May 3, 2012
Nataley Johnson was not always an art major. Her first two years at OBU were spent studying biology before she realized God was pointing her in another direction.
After changing her path and heading for the Art Building, she said she thanks God every day for revealing his plan for her life. The culmination of her creative success will be displayed in her senior art show, “N. Laura’s Art,” debuting in OBU’s Art Building gallery on Friday, May 4, from 6-9 p.m.
Johnson’s show is a collaboration of different mediums, displaying a collection of patterns she loves, shapes that attract her and a variety of colors and textures. Her motivation is simple: to get better. She said she is driven “by the ideas in my head playing over and over until I do something about them.” Her ultimate desire is to reach a point where her personal style enhances her talent as an artist and designer.
As a result of experimenting with so many mediums, Johnson found it difficult to single out a favorite piece. Her fiber pillows, pallet table, large ceramic pot and abstract self-portrait stand out and are special to her in unique ways.
“I discovered new things about myself along with the materials I was using when creating these pieces,” she explained. “Pushing myself in these pieces led to a rewarding outcome.”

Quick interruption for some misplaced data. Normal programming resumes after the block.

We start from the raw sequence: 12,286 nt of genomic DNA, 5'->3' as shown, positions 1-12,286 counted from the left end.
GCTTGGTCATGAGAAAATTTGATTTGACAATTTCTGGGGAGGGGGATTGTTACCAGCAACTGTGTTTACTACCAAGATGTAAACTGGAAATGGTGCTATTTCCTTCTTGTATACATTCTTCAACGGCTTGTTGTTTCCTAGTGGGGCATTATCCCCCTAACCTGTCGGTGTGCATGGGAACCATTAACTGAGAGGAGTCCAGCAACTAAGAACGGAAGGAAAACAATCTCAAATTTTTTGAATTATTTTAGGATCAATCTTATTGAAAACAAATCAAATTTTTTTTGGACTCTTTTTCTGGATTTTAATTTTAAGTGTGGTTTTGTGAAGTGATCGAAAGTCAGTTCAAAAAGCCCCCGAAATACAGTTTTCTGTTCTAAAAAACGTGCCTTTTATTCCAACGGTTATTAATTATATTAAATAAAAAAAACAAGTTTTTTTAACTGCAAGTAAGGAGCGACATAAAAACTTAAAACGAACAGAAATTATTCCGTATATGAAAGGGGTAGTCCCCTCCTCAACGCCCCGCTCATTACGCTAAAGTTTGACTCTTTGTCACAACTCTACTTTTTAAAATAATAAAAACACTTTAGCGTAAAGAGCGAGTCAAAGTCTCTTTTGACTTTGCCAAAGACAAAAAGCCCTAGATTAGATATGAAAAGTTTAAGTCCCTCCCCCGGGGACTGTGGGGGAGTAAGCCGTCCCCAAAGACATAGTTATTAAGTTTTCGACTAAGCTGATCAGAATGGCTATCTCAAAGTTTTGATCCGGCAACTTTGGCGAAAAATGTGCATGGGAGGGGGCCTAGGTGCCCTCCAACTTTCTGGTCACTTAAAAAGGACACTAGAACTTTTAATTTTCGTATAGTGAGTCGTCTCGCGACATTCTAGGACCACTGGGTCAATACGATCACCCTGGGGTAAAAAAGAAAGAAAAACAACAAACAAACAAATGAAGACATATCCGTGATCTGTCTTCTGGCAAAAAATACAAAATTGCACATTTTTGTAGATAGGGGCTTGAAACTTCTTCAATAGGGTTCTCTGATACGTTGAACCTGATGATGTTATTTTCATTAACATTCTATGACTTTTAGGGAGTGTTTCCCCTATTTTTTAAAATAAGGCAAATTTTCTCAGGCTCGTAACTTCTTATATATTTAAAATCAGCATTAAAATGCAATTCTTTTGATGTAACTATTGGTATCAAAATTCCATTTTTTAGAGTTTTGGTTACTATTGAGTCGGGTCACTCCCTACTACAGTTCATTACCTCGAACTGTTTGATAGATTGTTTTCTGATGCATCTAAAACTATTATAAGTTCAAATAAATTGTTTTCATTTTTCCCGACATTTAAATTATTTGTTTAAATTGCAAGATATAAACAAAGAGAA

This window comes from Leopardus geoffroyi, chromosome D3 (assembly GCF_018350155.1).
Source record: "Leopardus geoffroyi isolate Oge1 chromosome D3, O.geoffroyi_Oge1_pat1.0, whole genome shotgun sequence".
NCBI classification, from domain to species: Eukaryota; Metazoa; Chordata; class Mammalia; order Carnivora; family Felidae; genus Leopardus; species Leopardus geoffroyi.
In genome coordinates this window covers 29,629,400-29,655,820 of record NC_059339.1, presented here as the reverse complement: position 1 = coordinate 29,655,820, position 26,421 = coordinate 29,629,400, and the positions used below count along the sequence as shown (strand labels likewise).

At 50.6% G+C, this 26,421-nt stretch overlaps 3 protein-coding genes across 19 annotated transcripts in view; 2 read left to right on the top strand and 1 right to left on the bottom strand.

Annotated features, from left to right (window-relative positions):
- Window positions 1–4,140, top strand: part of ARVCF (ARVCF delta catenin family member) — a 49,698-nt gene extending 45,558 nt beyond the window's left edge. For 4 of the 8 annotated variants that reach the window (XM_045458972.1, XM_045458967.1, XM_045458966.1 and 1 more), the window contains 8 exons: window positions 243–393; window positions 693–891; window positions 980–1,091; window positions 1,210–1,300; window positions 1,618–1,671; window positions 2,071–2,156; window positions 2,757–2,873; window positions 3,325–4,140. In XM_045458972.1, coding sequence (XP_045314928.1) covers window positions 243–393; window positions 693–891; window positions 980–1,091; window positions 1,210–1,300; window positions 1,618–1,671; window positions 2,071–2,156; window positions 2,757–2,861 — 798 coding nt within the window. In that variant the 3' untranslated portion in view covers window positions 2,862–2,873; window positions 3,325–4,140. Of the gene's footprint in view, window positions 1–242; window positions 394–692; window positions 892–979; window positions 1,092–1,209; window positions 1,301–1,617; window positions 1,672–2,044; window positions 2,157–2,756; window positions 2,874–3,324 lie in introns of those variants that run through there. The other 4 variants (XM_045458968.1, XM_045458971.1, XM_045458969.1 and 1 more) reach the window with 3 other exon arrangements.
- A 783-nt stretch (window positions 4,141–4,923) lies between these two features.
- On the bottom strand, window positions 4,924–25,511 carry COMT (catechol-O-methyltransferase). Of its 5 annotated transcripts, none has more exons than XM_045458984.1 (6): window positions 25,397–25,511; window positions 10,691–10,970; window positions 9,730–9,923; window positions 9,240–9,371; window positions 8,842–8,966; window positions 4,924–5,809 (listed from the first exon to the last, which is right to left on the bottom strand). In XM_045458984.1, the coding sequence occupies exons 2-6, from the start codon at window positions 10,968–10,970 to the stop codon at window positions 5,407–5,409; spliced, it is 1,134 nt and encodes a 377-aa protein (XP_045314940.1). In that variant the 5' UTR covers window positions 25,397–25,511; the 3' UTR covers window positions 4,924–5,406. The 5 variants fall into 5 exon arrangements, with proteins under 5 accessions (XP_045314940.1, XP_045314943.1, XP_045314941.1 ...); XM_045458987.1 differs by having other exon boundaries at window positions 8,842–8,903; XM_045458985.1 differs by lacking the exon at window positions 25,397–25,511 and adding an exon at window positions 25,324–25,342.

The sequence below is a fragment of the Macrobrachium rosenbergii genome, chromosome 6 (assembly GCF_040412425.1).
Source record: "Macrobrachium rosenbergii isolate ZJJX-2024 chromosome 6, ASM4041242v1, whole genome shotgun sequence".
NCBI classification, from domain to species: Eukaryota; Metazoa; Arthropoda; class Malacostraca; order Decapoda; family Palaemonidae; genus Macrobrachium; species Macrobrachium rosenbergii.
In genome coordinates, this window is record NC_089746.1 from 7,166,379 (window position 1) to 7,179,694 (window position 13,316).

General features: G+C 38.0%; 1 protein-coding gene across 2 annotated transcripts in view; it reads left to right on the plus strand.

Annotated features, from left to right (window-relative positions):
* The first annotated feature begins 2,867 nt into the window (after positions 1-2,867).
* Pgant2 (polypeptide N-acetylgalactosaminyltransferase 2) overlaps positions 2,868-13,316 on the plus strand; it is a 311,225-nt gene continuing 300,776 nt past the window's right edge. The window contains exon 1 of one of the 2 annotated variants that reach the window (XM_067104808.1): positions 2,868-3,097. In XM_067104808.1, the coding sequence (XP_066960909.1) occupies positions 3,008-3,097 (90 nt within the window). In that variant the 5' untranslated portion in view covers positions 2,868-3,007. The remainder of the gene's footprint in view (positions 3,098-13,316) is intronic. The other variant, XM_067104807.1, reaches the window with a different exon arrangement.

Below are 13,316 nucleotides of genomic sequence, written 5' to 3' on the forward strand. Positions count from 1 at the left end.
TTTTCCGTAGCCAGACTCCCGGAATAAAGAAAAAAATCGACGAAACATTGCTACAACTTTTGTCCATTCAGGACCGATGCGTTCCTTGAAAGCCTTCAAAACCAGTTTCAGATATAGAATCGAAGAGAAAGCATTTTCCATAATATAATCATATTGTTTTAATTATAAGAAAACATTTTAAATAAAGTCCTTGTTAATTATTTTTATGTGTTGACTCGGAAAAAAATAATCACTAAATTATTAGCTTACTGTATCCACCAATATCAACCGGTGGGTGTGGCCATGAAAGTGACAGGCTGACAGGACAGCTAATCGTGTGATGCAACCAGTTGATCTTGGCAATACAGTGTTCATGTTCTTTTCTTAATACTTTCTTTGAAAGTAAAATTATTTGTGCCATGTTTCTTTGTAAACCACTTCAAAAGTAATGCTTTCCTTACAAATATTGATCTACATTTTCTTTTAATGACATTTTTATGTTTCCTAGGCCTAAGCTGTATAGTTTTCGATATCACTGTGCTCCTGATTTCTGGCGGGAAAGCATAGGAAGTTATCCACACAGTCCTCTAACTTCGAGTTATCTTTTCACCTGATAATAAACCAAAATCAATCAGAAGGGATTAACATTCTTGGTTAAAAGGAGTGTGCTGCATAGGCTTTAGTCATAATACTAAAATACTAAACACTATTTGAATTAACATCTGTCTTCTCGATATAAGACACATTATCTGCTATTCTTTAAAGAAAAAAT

Johnson’s experience at OBU has taught her many things, including the importance of hard work and experimentation. She said her lessons learned go far beyond art mediums and principles.
“I’ve grown up,” Johnson said. “Now, I’m confident my education at OBU has me ready for the next step.”
Her art professors played a large part in her growth and success as an artist, she said, particularly Julie Blackstone, assistant professor of art; Chris Owens, adjunct professor of art; and Corey Fuller, assistant professor of graphic design.
“[These professors] have taught me more than just how to work with different mediums,” Johnson said. “They inspired me to be better, work harder and explore anything I’m interested in. They didn’t give me a formula on how to make art; instead they guided me but let me make some mistakes so I could learn how to be better the next time. This is a never-ending process, but I now know that each time I push myself, whether it’s a mistake or not, I learn something new.”
In addition to her OBU professors, Johnson credited her parents and her fiancé, Kyle, for encouraging her, accepting her, setting a good example for her and keeping her “mentally sane” through the years.
After graduating, Johnson plans to work with Kara Paslay Designs in her hometown of Tulsa and strengthen her skills as an artist and designer. Her desire is to inspire others not to be afraid to be creative and to gain confidence in their artistic ability.